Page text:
SEO for beginners: Google penalties

Web admins dread Google penalties and have various processes they follow to avoid them, making sure Google sees your website as a source of high quality, trustworthy and up to date helpful information.

This article elaborates on what you need to know about Google’s manual actions and algorithmic actions if you’re stepping into the exciting world of global SEO solutions as a novice.

What is a Google penalty?

Simply put, a penalty is when Google’s webspam team imposes ‘punishment’ on a website when the site violates Google’s quality guidelines. Such a penalty will lead to a measurable drop in organic traffic and a drop in website rankings. It is worth mentioning that you must never mistake the negative effect of algorithm updates by Google as penalties imposed on a site. 

That said, if you notice a sudden drop in traffic and rankings even though the site has no downtime or technical SEO issues, one of two things might have taken place:

  1. A recent Google update caused an algorithmic demotion of the site
  2. A human reviewed the site and imposed a manual action 

How can I identify penalties?

If a site gets a manual action, you will find a message in Google Search Console under ‘Security and Manual actions’. The message will give you a detailed description of the issue, making it quick to resolve. Unfortunately, such manual actions lead to an immediate loss in rankings or de-indexing the page altogether.

Resolving ranking issues caused by algorithmic updates is a challenge, as you do not get any warning or message about it. The best way to counter such a decline is to stay informed of any Google updates and monitor your organic traffic whenever it takes place. Suppose a significant drop coincides with an algorithmic update. In that case, it’s a good idea to watch Google Search Central Help Community compare your issues with what other webmasters are doing to resolve them.

Also, keep in mind that Google’s core algorithm updates promote good quality sites as much as it demotes ones not measuring up to its guidelines. If a competitor site suddenly outperforms you on the SERPs, it could be that they are just doing something slightly better than you, and it’s not always a clear indication that you were penalised. It is one of the multiple reasons why keeping a close eye on a website’s competitors is a core element in SEO.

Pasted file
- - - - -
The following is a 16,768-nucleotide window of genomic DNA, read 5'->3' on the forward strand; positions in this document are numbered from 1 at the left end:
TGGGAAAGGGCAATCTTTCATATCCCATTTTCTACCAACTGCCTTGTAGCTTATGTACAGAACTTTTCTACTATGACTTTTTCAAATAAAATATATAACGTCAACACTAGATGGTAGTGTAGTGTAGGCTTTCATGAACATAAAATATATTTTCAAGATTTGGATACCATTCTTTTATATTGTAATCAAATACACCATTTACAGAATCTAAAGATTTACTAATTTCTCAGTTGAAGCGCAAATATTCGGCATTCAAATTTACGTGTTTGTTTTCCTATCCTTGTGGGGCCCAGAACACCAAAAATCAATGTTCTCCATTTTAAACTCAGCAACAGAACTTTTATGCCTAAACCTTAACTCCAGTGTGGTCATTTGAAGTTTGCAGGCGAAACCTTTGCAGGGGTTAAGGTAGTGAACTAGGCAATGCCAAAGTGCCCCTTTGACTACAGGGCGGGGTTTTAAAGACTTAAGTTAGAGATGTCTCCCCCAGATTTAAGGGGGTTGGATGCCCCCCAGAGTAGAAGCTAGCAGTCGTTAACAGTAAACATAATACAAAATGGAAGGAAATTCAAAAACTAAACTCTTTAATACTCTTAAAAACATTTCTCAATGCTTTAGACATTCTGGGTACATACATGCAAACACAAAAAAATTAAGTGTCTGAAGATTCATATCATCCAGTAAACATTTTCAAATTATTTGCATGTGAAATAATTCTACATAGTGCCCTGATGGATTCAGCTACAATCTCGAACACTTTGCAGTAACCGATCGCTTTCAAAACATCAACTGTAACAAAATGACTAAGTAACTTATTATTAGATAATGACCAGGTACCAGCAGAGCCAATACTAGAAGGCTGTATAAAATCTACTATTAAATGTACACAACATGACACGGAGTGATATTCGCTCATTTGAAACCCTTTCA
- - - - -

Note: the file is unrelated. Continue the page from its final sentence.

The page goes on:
How do penalties help Google fight spam?

You must never forget Google’s ultimate mission to serve its users with the best results for their searches. You will find their expectations from sites well documented in their quality guidelines. Any type of effort to abuse these guidelines or manipulate its ranking factors is classified as spam. Google finds an average of 40bn spammy pages daily.

Many pages don’t even get indexed because Google crawlers can already detect spam in the crawling stage. If spammy content bypassed the crawlers, it might get recognised once all indexed pages are double-checked for spam. Google confirmed that its AI-supported systems have a 99% success rate for identifying spam. The Google fleet of manual checkers takes care of the remaining 1%. These webspam teams are not to be confused with Google’s quality checkers. 

How do manual actions affect a website?

“Manual actions can be anything from quite broad to quite specific and very fluid in between. The goal is always to neutralise the issue, and sometimes that’s easy to isolate & do – other times it’s much harder, so we end up taking broader action.”—John Mueller.

The two main types of actions you will find are:

  1. Manual actions affecting only a section or specific URL
  2. Manual actions affecting an entire domain

If Google takes a manual action, they will also give you the ‘Reason’ and ‘Effects’ data needed to identify, address, and prevent such actions. The list of manual actions will be one of the following messages:

  • User-generated spam
  • Site abused with third-party spam
  • Pure spam
  • Structured data issue
  • Spammy free host
  • Thin content with no added value
  • Unnatural links from your site
  • Unnatural links to your site
  • Cloaked images
  • Cloaking or sneaky redirects
  • Sneaky mobile redirects
  • AMP content mismatch
  • Hidden text or keyword stuffing
  • Google News and discover policy violations (although they are entirely different products)

Final things to keep in mind

It would be best to remember that a spam update and a core update target different issues. Spam updates typically target the same issues, while a core update targets the quality of relevance of content. Manual actions are taken against each individual Google product separately and do not affect your overall ranking on other pages.